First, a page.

There is a large archive of Billboard magazines to read over at Google Books, but the April 17, 1976 edition is missing. So, I'll once again go into shameless promotion mode and recommend my other music-related blog 80s Music Mayhem, which just cycled through the decade once more. For the sixth time, 1989 was featured this week...so 1980 is on deck once more.
Johnny Cash and the Tennessee Three - "One Piece at a Time"
(Debuted #71, Peaked #29, 10 Weeks on chart)
This week's review kicks off with quite a yarn. In "One Piece at a Time," Johnny Cash tells a story about an autoworker in Detroit who puts wheels on Cadillacs. After watching the cars rolling out, he comes up with a plan to take assorted car parts home from the factory until he could have his own. So, he spaces the operation out for more than 20 years and ends up with a car that looks like it was assembled by Dr. Frankenstein. While the song is technically an account of workplace theft, it's one of the many songs in a humorous vein that Cash would record over the years.
"One Piece at a Time" was written by Wayne Kemp and became the 13th song that Cash would take to #1 on the country chart. Sadly, it would also be his final one, as the changing tastes of Nashville pushed him out of the country mainstream despite a long history of crossover success by Cash. Though he continued to record and chart through his death in 2003, this would be the last of his 45 pop hits.
The Doobie Brothers - "Takin' It To The Streets"
(Debuted #72, Peaked #13, 14 Weeks on chart)
"Takin' it to the Streets" established a new direction for The Doobie Brothers. It was the band's first single with a lead vocal by Michael McDonald, who also wrote the song. McDonald had stepped in to help the group when Tom Johnston suffered health issues that took him off the road, but when the illness lingered, he stayed on. As a result, the band's focus shifted from the guitar-driven rock of their earlier period toward a more adult contemporary and "blue-eyed soul" sound.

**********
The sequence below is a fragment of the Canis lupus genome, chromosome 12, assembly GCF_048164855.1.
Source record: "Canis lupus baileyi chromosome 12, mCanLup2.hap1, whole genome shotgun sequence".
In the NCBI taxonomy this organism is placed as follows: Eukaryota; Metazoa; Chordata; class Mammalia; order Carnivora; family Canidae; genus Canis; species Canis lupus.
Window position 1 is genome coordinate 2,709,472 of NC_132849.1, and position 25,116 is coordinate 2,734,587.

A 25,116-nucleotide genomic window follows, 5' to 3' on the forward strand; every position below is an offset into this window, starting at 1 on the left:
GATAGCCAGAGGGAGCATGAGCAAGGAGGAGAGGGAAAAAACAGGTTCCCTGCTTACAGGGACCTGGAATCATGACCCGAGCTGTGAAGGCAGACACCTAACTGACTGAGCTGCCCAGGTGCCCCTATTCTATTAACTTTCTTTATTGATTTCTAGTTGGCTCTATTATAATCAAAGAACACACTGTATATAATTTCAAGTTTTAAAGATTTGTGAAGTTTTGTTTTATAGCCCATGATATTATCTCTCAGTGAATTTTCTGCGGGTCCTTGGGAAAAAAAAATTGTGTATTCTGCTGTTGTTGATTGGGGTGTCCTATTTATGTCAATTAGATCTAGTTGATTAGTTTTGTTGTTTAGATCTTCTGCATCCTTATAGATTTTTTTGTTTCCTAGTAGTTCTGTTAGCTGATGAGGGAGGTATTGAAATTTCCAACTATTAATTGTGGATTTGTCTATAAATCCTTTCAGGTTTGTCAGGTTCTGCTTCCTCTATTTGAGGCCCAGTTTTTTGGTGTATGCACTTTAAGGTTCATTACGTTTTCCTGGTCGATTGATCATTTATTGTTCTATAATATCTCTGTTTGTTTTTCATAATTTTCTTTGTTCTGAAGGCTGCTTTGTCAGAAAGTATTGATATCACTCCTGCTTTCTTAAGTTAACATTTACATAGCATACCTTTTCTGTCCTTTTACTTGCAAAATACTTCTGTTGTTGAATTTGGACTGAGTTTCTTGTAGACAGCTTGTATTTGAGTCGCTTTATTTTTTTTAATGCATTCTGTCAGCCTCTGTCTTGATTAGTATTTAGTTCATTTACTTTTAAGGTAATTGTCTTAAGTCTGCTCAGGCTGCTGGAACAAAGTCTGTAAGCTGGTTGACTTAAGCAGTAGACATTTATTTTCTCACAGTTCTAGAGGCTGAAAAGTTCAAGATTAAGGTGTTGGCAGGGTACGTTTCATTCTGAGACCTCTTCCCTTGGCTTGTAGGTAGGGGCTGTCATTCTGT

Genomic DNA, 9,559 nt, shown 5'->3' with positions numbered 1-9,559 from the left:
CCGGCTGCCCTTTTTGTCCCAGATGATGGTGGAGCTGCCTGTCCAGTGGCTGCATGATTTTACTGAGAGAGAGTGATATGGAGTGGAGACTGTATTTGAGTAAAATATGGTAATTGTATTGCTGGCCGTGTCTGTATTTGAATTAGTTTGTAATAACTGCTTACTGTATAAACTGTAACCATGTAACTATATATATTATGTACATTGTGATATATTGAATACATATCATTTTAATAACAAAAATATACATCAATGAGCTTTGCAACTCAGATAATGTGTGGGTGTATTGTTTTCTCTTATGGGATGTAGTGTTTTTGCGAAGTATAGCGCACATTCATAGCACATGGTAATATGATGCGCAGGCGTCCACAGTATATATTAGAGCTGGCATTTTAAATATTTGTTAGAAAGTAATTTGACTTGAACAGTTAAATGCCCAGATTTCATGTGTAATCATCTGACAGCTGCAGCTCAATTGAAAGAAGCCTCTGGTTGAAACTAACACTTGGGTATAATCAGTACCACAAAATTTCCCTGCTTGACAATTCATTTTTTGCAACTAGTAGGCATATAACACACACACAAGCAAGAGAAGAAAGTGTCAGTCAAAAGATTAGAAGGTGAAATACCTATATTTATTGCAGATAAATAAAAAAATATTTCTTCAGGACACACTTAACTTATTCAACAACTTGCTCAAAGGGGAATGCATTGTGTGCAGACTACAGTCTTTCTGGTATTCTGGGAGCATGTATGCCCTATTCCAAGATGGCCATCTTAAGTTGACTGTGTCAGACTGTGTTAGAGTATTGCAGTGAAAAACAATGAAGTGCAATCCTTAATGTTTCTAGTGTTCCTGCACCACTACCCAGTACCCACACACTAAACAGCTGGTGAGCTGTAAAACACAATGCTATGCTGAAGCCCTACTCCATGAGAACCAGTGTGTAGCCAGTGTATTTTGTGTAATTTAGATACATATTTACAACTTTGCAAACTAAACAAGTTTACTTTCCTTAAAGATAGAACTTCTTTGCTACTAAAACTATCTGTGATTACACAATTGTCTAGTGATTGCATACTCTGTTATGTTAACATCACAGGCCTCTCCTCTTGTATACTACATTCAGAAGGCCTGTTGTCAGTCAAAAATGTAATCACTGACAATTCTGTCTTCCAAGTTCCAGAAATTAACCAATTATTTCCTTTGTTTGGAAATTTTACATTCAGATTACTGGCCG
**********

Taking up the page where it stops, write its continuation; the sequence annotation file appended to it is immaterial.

Despite the change, they continued selling records, with the album Takin' it To the Streets continuing the band's platinum streak. The title song was inspired by Motown and soul, which is evident in the gospel-style call-and-response chorus. The lyrics embody brotherhood, which is always a good thing but especially so from a multi-racial band. It was a reminder that the "brothers" in the group name weren't the fraternal type; the relationship was more spiritual.
Hot Chocolate - "Don't Stop It Now"
(Debuted #80, Peaked #42, 6 Weeks on chart)
When most listeners (most American listeners, that is) think of Hot Chocolate, attention usually focuses on "You Sexy Thing," Emma" and maybe "Every 1's a Winner." However, that leaves out other worthwhile hits the group had, including "So You Win Again" and "Don't Stop it Now."
The latter song is an unexpected gem for fans who haven't heard it. While Errol Brown's vocal performance sounds much like it does on many of the band's hits and the string section sounds like they're still playing from the sheet music to "You Sexy Thing," the song's main riff comes from a bass and pulls the song along. It's a funkier tune than it was probably meant to be, and is definitely catchy enough to stay with the listener after the song has stopped playing.
The J. Geils Band - "Where Did Our Love Go"
(Debuted #81, Peaked #68, 6 Weeks on chart)